Couture Monday: Setting sail with Dior
June 30, 2014
Dior's Transat collection pays homage to both Dior's first resort collection from 1948 and Raf Simons' modern take on the designer's original vision. From the website: "Christian Dior presented his first Resort and Spring line in 1948, inspired by the great transatlantic crossings that fascinated this couturier. Synonymous with freedom, elegance and picturesque destinations, the nautical world has always been an invaluable source of inspiration for Dior and its creations. Today, Raf Simons upholds this heritage with the Cruise 2014 collection: his outfits feature all the elegance of a modern nautical look with timelessly chic styling. Transat, the summery look created by Dior makeup is reminiscent of these outfits. A radiant, sun-kissed complexion; ultramarine blue eyes; intense lips and nails with sailor stripes: Transat brilliantly breezes through summer. Nautical chic, Dior style." I picked up one of the two eye shadow palettes in Atlantique. The rope detailing and the colors very much align with the collection's description.
And I was pleased to see there was also a direct connection to the fashion that came down the runway for Dior's 2014 resort collection. Compare the Transat promos to some of the looks at the show:
(image from brownthomas.com)
(image from dior.tumblr.com)
(images from style.com)
I don't really have anything to add, except that I did come across more information in Dior's online magazine about how Dior was one of the first designers to introduce the notion of a resort collection, which was quite interesting. "'As a true native of Granville, I have sea legs,' wrote Christian Dior in his autobiography 'Christian Dior and Me'. The couturier grew up facing the ocean, in his beloved family villa perched on the cliffs of Granville, in Normandy. As a boy, he contemplated fishing boats with billowing sails and the Channel Islands, which seemed so near in fine weather. Dior grew up gazing at an infinite horizon, which cultivated his taste for travel. This passion for elsewhere would last his entire life, and live in the heart of his creations. By 1948, he was a renowned couturier in France, and opened his house in the United States. He offered his American clients a collection called 'Resort and spring'. The clothes’ colors were summery, their materials and lines light and easy to wear, their names evocative of paradise : 'Bahamas', 'Honolulu', 'Palm Springs'. In America at that time, the fashion was for cruises, long voyages aboard a steamship with stops in sunny destinations. A quest for summer in the middle of winter; warm holidays spent on distant horizons during the coldest season of the year. One had to dress accordingly. One needed a wardrobe of outfits that were easy to pack and to wear, something ideally suited to long steamboat excursions. And the notion of Cruise collections was born. 'If you travel frequently, you will need clothes that don’t take up too much space, that are light and won’t wrinkle,' Christian Dior wrote in his Little Dictionary of Fashion ; and with his very first collections the designer expressed his taste for travel and marine codes (boat necks and sailor stripes). In 1950, the press communiqué for his Resort collection specified that 'Monsieur Dior has chosen for his color palette soft variations on the magnificent colors of the South Seas', and the couturier offered his French clients wide-brimmed hats, robes for lounging and shorts in floral or gingham fabrics with names like 'Bain de minuit', 'La Croisette' and 'Méditerrannée' – names that chimed with the dream of sunny, never-ending vacations. Today, dreams of travel to sunny climes continue to inspire fashion at the House of Dior." I tried to find images of some of these pieces but came up empty-handed.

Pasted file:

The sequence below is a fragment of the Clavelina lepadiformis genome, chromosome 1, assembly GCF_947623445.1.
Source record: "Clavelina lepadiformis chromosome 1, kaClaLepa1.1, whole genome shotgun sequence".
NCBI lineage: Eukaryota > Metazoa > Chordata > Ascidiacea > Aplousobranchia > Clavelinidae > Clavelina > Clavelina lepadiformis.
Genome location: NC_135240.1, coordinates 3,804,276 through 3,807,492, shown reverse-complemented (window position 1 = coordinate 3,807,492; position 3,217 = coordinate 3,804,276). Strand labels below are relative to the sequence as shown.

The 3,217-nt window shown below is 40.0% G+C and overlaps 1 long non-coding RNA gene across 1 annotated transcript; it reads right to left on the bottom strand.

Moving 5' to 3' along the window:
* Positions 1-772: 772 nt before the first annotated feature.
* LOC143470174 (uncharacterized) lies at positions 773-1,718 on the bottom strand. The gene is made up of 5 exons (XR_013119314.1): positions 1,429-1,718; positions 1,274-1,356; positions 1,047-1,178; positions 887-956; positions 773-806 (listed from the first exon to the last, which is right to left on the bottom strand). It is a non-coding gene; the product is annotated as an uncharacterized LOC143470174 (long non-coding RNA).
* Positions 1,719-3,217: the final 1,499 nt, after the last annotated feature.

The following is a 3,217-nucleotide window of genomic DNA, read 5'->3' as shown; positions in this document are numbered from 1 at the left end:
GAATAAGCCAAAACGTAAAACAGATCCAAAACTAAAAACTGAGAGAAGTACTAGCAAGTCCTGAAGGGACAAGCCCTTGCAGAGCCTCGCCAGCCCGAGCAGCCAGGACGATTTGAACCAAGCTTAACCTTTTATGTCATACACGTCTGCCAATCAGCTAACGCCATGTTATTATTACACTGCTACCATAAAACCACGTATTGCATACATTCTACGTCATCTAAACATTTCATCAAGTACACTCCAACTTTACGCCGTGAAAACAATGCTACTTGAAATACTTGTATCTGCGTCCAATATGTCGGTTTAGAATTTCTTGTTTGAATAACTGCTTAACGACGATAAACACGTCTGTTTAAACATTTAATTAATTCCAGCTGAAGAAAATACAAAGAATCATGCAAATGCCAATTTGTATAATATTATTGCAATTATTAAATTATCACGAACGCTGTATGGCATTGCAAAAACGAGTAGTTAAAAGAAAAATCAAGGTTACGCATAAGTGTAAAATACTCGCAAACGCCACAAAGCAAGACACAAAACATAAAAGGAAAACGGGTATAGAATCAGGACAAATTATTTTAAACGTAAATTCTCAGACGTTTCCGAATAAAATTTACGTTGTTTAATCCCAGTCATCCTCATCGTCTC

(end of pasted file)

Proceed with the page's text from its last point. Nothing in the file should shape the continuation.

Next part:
While the design didn't knock my socks off the way those of previous Dior palettes have (i.e. Lady Dior or Tailleur Bar) I still think it's a solid addition to my summer-themed collectibles, given how well it ties into both a recent fashion collection and Dior's idea of resort wear over half a century ago. The only downside is that it makes me yearn to take a fabulous trip on my non-existent yacht!
What do you think?